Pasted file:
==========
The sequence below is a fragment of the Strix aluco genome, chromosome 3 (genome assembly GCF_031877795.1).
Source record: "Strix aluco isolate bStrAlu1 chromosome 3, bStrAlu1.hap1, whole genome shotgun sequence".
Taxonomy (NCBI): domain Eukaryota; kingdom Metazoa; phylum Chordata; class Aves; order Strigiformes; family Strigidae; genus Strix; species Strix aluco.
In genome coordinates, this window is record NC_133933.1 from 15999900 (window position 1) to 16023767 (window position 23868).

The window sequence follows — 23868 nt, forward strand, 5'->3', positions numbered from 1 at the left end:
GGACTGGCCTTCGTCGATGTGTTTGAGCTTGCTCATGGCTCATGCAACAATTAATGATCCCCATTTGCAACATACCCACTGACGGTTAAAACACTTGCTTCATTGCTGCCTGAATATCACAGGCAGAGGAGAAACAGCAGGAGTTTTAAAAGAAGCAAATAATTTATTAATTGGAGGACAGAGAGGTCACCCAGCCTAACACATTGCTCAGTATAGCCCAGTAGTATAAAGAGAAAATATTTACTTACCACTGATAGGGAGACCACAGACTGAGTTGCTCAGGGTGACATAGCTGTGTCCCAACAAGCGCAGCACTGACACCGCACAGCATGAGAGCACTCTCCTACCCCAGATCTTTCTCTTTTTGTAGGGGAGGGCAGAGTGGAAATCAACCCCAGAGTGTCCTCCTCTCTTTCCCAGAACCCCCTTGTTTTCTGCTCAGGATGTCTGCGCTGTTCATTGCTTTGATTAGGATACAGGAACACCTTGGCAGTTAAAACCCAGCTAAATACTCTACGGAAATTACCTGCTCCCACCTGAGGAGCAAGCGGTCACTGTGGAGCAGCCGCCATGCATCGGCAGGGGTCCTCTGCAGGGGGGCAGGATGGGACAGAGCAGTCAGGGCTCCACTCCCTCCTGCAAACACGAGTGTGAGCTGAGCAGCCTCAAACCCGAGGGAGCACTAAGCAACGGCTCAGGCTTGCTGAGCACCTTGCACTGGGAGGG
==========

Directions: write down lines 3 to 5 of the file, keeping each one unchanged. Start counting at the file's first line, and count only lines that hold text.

Taxonomy (NCBI): domain Eukaryota; kingdom Metazoa; phylum Chordata; class Aves; order Strigiformes; family Strigidae; genus Strix; species Strix aluco.
In genome coordinates, this window is record NC_133933.1 from 15999900 (window position 1) to 16023767 (window position 23868).

The window sequence follows — 23868 nt, forward strand, 5'->3', positions numbered from 1 at the left end: